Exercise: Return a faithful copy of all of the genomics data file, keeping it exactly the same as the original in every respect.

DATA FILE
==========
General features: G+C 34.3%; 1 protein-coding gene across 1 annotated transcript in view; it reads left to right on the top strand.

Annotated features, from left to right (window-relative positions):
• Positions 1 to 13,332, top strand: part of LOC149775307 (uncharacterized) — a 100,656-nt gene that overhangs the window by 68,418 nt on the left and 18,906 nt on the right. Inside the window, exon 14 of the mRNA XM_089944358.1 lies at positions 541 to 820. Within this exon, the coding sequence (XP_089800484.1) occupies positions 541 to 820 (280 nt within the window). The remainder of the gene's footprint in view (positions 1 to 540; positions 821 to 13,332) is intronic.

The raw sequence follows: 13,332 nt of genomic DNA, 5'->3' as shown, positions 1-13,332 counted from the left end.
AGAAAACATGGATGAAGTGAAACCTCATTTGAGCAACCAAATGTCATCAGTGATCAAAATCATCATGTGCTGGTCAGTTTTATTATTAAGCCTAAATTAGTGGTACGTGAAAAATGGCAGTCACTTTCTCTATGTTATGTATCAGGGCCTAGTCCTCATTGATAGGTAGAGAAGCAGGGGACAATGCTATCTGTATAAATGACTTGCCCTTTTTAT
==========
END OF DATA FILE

General features: G+C 34.3%; 1 protein-coding gene across 1 annotated transcript in view; it reads left to right on the top strand.

Annotated features, from left to right (window-relative positions):
• Positions 1 to 13,332, top strand: part of LOC149775307 (uncharacterized) — a 100,656-nt gene that overhangs the window by 68,418 nt on the left and 18,906 nt on the right. Inside the window, exon 14 of the mRNA XM_089944358.1 lies at positions 541 to 820. Within this exon, the coding sequence (XP_089800484.1) occupies positions 541 to 820 (280 nt within the window). The remainder of the gene's footprint in view (positions 1 to 540; positions 821 to 13,332) is intronic.

The raw sequence follows: 13,332 nt of genomic DNA, 5'->3' as shown, positions 1-13,332 counted from the left end.
AGAAAACATGGATGAAGTGAAACCTCATTTGAGCAACCAAATGTCATCAGTGATCAAAATCATCATGTGCTGGTCAGTTTTATTATTAAGCCTAAATTAGTGGTACGTGAAAAATGGCAGTCACTTTCTCTATGTTATGTATCAGGGCCTAGTCCTCATTGATAGGTAGAGAAGCAGGGGACAATGCTATCTGTATAAATGACTTGCCCTTTTTAT